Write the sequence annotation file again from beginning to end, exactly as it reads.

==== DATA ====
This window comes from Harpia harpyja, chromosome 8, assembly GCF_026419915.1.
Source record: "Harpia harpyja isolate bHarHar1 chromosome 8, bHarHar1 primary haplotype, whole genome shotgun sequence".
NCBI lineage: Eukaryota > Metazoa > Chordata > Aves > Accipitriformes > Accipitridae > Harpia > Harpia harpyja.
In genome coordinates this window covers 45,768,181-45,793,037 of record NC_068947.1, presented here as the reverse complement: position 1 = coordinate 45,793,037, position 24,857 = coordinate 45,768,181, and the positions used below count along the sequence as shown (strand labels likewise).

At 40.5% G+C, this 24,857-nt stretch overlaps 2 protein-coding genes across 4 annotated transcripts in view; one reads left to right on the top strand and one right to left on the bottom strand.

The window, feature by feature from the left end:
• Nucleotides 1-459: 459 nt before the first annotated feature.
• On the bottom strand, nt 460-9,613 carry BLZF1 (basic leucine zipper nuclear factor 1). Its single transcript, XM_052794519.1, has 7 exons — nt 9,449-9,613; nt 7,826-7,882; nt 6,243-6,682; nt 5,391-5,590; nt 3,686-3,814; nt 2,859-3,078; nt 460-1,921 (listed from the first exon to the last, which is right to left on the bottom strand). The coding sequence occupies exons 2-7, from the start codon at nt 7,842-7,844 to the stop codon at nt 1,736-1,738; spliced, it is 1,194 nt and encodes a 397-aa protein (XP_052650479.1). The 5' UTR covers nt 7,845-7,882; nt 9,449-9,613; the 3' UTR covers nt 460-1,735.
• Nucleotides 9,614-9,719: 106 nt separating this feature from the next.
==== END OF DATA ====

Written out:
This window comes from Harpia harpyja, chromosome 8, assembly GCF_026419915.1.
Source record: "Harpia harpyja isolate bHarHar1 chromosome 8, bHarHar1 primary haplotype, whole genome shotgun sequence".
NCBI lineage: Eukaryota > Metazoa > Chordata > Aves > Accipitriformes > Accipitridae > Harpia > Harpia harpyja.
In genome coordinates this window covers 45,768,181-45,793,037 of record NC_068947.1, presented here as the reverse complement: position 1 = coordinate 45,793,037, position 24,857 = coordinate 45,768,181, and the positions used below count along the sequence as shown (strand labels likewise).

At 40.5% G+C, this 24,857-nt stretch overlaps 2 protein-coding genes across 4 annotated transcripts in view; one reads left to right on the top strand and one right to left on the bottom strand.

The window, feature by feature from the left end:
• Nucleotides 1-459: 459 nt before the first annotated feature.
• On the bottom strand, nt 460-9,613 carry BLZF1 (basic leucine zipper nuclear factor 1). Its single transcript, XM_052794519.1, has 7 exons — nt 9,449-9,613; nt 7,826-7,882; nt 6,243-6,682; nt 5,391-5,590; nt 3,686-3,814; nt 2,859-3,078; nt 460-1,921 (listed from the first exon to the last, which is right to left on the bottom strand). The coding sequence occupies exons 2-7, from the start codon at nt 7,842-7,844 to the stop codon at nt 1,736-1,738; spliced, it is 1,194 nt and encodes a 397-aa protein (XP_052650479.1). The 5' UTR covers nt 7,845-7,882; nt 9,449-9,613; the 3' UTR covers nt 460-1,735.
• Nucleotides 9,614-9,719: 106 nt separating this feature from the next.